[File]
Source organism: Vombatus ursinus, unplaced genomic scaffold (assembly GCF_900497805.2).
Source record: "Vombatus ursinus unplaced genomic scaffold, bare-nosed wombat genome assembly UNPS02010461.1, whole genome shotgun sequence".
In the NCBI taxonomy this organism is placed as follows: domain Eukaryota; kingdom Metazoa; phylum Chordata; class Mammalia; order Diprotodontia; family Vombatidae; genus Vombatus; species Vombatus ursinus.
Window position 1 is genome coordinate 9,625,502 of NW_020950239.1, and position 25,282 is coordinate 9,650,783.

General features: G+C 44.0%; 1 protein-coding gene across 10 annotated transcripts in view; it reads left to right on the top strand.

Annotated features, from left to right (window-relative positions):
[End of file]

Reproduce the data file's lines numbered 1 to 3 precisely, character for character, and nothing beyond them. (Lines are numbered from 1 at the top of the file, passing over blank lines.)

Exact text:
Source organism: Vombatus ursinus, unplaced genomic scaffold (assembly GCF_900497805.2).
Source record: "Vombatus ursinus unplaced genomic scaffold, bare-nosed wombat genome assembly UNPS02010461.1, whole genome shotgun sequence".
In the NCBI taxonomy this organism is placed as follows: domain Eukaryota; kingdom Metazoa; phylum Chordata; class Mammalia; order Diprotodontia; family Vombatidae; genus Vombatus; species Vombatus ursinus.